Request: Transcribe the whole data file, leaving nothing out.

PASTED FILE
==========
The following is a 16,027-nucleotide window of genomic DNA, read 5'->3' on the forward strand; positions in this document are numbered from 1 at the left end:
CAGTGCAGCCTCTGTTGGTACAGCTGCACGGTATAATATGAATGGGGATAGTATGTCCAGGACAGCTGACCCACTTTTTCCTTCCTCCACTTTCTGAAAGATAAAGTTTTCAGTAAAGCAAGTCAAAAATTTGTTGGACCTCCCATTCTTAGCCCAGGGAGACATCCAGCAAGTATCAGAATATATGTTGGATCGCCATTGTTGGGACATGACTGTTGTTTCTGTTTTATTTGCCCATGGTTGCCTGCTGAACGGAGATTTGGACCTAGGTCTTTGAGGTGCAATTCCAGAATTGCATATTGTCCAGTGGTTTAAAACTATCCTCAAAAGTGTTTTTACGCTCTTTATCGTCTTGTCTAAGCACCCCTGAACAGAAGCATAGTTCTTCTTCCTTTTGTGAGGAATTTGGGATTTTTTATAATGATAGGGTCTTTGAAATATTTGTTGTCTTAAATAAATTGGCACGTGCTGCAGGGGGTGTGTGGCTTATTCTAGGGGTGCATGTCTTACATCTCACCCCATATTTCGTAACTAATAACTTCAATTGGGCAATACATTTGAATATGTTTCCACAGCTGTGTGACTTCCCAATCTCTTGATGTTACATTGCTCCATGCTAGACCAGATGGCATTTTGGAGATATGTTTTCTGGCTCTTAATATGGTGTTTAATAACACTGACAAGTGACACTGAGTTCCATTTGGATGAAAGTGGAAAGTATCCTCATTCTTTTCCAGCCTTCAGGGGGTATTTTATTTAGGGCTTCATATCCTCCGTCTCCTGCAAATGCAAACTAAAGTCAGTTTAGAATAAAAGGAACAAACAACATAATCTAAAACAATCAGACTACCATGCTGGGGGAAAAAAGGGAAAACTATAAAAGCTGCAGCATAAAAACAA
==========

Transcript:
The following is a 16,027-nucleotide window of genomic DNA, read 5'->3' on the forward strand; positions in this document are numbered from 1 at the left end:
CAGTGCAGCCTCTGTTGGTACAGCTGCACGGTATAATATGAATGGGGATAGTATGTCCAGGACAGCTGACCCACTTTTTCCTTCCTCCACTTTCTGAAAGATAAAGTTTTCAGTAAAGCAAGTCAAAAATTTGTTGGACCTCCCATTCTTAGCCCAGGGAGACATCCAGCAAGTATCAGAATATATGTTGGATCGCCATTGTTGGGACATGACTGTTGTTTCTGTTTTATTTGCCCATGGTTGCCTGCTGAACGGAGATTTGGACCTAGGTCTTTGAGGTGCAATTCCAGAATTGCATATTGTCCAGTGGTTTAAAACTATCCTCAAAAGTGTTTTTACGCTCTTTATCGTCTTGTCTAAGCACCCCTGAACAGAAGCATAGTTCTTCTTCCTTTTGTGAGGAATTTGGGATTTTTTATAATGATAGGGTCTTTGAAATATTTGTTGTCTTAAATAAATTGGCACGTGCTGCAGGGGGTGTGTGGCTTATTCTAGGGGTGCATGTCTTACATCTCACCCCATATTTCGTAACTAATAACTTCAATTGGGCAATACATTTGAATATGTTTCCACAGCTGTGTGACTTCCCAATCTCTTGATGTTACATTGCTCCATGCTAGACCAGATGGCATTTTGGAGATATGTTTTCTGGCTCTTAATATGGTGTTTAATAACACTGACAAGTGACACTGAGTTCCATTTGGATGAAAGTGGAAAGTATCCTCATTCTTTTCCAGCCTTCAGGGGGTATTTTATTTAGGGCTTCATATCCTCCGTCTCCTGCAAATGCAAACTAAAGTCAGTTTAGAATAAAAGGAACAAACAACATAATCTAAAACAATCAGACTACCATGCTGGGGGAAAAAAGGGAAAACTATAAAAGCTGCAGCATAAAAACAA